Built up over 55 years, Les Boshoff’s curious collection includes supercars, classics and derelicts – and often lends some of its magic to the silver screen.
You can’t miss it. Head out of Cape Town along the N1, which eventually leads to Johannesburg, and after 35 km you’ll see a huge car graveyard immediately to the left of the national highway, complete with an aircraft mounted in the air. This is the home of the Wijnland Auto Museum.
These rusted carcasses might look like things of little value, except maybe as a backdrop for a photoshoot. But there’s more to it than that. Les Boshoff has been living here since the Sixties. But it was when the international film industry woke up to the wonderful sights and sounds that South Africa’s Cape region offers that he got more involved with cars.
The landscape of rusted cars, buses and other machines – even a military tank – forms part of the vast collection of vehicles and props Boshoff rents out to film companies. Step inside his barn and you see a multitude of boxes, some of them stacked nearly a storey high, and they’re full of parts. These aren’t so much used for restoring cars, but more for when a car needs to be converted from right- to left-hand drive for a movie set – sometimes with a only a week’s turnaround. You might think, given that there are a multitude of movie car ‘rentals’ standing around, that Boshoff is simply a businessman. But don’t be mistaken – his passion for cars is absolute and inextinguishable.
Even at ripe old age of 87 he shows no sign of slowing down — he’s recently gone as far as to buy a Ferrari and a Lamborghini. “Over the years my hobby – now passion – started to take up more of my daily time, but it developed into a profitable side business which makes it really interesting,” he says. “I found and chased these cars from all over South Africa over several decades. There are some gems in the graveyard that I want to restore, including a DeSoto Airflow.”
California and Gallardo – The young Italians
Boshoff’s 2012 Ferrari California is parked at the entrance of his collection, which suggests that it’s the car he has driven most recently. “I can use it almost daily but, when you exploit its performance, it’s nothing less than entry-level super-GT. And let’s be honest, at my age, driving a car like this gives one a slight ego boost too,” he remarks with a hearty chuckle. “Finally, I like the exterior design of the car. In the end, I rarely buy a car that’s not appealing for me to look at.”
Another relatively recent purchase is his 2012 Lamborghini Gallardo e-gear. It was Boshoff’s first “serious” sports car purchase, and its acquisition pre-dates the California by two years. “Every single element surprised me when I first drove it,” he remembers. “I can’t put into words the sheer joy I get from driving this car. However, owning the car presents a slight problem – I cannot drive it slowly.” It’s the Gallardo he usually takes on his 250 km trips to the coastal town of Hermanus, but Boshoff admits says he could take any of his cars on the daily newspaper run.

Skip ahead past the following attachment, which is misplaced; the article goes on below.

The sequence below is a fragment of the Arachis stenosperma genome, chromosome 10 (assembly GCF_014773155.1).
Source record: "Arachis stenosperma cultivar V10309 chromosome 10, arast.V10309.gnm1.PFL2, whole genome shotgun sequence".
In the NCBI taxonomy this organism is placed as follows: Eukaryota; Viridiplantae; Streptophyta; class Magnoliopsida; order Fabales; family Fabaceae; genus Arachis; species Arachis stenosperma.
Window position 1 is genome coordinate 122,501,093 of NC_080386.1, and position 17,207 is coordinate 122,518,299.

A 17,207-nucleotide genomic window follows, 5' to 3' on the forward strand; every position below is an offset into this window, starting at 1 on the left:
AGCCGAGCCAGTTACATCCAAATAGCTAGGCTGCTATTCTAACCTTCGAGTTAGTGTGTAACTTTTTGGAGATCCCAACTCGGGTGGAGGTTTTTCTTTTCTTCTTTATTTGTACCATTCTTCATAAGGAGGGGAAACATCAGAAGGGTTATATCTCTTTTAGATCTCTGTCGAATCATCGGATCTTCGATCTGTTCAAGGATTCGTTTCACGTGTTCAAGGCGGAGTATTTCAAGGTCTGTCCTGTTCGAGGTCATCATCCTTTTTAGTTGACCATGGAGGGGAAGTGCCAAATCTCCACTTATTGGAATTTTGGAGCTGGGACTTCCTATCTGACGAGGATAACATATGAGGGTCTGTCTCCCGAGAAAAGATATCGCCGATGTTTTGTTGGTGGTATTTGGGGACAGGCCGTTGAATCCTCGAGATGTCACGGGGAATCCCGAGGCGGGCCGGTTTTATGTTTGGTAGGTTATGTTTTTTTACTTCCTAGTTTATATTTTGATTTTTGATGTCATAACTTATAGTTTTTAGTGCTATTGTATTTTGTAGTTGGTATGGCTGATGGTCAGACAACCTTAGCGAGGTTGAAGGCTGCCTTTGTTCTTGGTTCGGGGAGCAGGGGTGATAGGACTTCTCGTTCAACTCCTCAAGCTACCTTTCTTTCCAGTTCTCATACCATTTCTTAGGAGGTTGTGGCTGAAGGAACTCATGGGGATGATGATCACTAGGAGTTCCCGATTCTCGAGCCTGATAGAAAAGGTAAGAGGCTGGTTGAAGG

Jaguar XK120 – The eldest member of the collection
Moving more than half-a-century back in time, Boshoff gets as excited about his 1953 Jaguar XK120 as any of these contemporary supercars. It has a special place in Boshoff’s collection as the first car he ever bought. “Remember, I come from an era when people drove Austin-Healeys, Volkswagen Beetles and Morris 1000s. In its day the XK120 was a serious sports car. I bought it in around 1962 and I’m the third owner. I’d almost put this Jaguar in the same league as the Ferrari and Lambo – all three of them are significant sports cars of their respective eras.”
Mercedes 450 SL – Shown the door
If you appreciate convertibles, the iconic R107 SL is certainly highly collectable, and in this instance it’s a 1982 Mercedes-Benz 450 SL, parked to the right of the California. “The most outstanding attribute of this SL is its solidity. It has all the performance you’ll find in an American car – maybe even more – and it feels so well-built from behind the wheel.
“Open and shut one of its doors and you’ll understand what I’m talking about,” he offers.
“Compare that to performing the same exercise with a Ford Mustang’s doors. It really is a quality car. The Benz’s road manners are very resolved too, even by modern standards.” Boshoff hasn’t done too many trips with it, but uses it often for club outings. He also has the car’s original hardtop.
Buick Special Eight – the smell of originality
“This is one of the most original cars I own,” says Boshoff, as we approach his 1940 Buick Special Eight. Boshoff bought the car more than a decade ago, but is remarkably only the car’s second owner – before him, it had been in the same family since new.
The previous owner’s children had bought a new VW Golf and said that they didn’t want to leave it outside. Because the owner and his family couldn’t bear the thought of the Buick being left to negotiate the elements, they asked Boshoff if he would be interested in taking over the car. He happily agreed.